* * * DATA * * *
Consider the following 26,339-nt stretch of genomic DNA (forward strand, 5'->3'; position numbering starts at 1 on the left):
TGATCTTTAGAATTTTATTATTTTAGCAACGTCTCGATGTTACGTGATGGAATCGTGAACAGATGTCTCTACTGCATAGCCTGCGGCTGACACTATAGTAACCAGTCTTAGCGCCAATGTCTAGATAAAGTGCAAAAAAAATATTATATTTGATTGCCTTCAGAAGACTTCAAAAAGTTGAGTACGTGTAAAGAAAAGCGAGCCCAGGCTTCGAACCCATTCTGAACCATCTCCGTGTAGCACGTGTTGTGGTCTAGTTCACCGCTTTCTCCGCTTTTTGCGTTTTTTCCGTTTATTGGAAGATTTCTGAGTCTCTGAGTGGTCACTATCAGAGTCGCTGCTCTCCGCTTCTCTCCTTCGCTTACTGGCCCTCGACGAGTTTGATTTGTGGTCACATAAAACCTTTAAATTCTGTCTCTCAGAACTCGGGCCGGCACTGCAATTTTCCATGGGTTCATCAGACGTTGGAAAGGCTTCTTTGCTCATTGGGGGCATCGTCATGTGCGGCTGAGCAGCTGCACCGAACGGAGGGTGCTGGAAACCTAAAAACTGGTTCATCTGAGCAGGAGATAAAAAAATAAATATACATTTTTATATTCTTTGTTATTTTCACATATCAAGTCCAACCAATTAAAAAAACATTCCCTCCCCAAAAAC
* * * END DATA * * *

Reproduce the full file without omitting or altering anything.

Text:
Consider the following 26,339-nt stretch of genomic DNA (forward strand, 5'->3'; position numbering starts at 1 on the left):
TGATCTTTAGAATTTTATTATTTTAGCAACGTCTCGATGTTACGTGATGGAATCGTGAACAGATGTCTCTACTGCATAGCCTGCGGCTGACACTATAGTAACCAGTCTTAGCGCCAATGTCTAGATAAAGTGCAAAAAAAATATTATATTTGATTGCCTTCAGAAGACTTCAAAAAGTTGAGTACGTGTAAAGAAAAGCGAGCCCAGGCTTCGAACCCATTCTGAACCATCTCCGTGTAGCACGTGTTGTGGTCTAGTTCACCGCTTTCTCCGCTTTTTGCGTTTTTTCCGTTTATTGGAAGATTTCTGAGTCTCTGAGTGGTCACTATCAGAGTCGCTGCTCTCCGCTTCTCTCCTTCGCTTACTGGCCCTCGACGAGTTTGATTTGTGGTCACATAAAACCTTTAAATTCTGTCTCTCAGAACTCGGGCCGGCACTGCAATTTTCCATGGGTTCATCAGACGTTGGAAAGGCTTCTTTGCTCATTGGGGGCATCGTCATGTGCGGCTGAGCAGCTGCACCGAACGGAGGGTGCTGGAAACCTAAAAACTGGTTCATCTGAGCAGGAGATAAAAAAATAAATATACATTTTTATATTCTTTGTTATTTTCACATATCAAGTCCAACCAATTAAAAAAACATTCCCTCCCCAAAAAC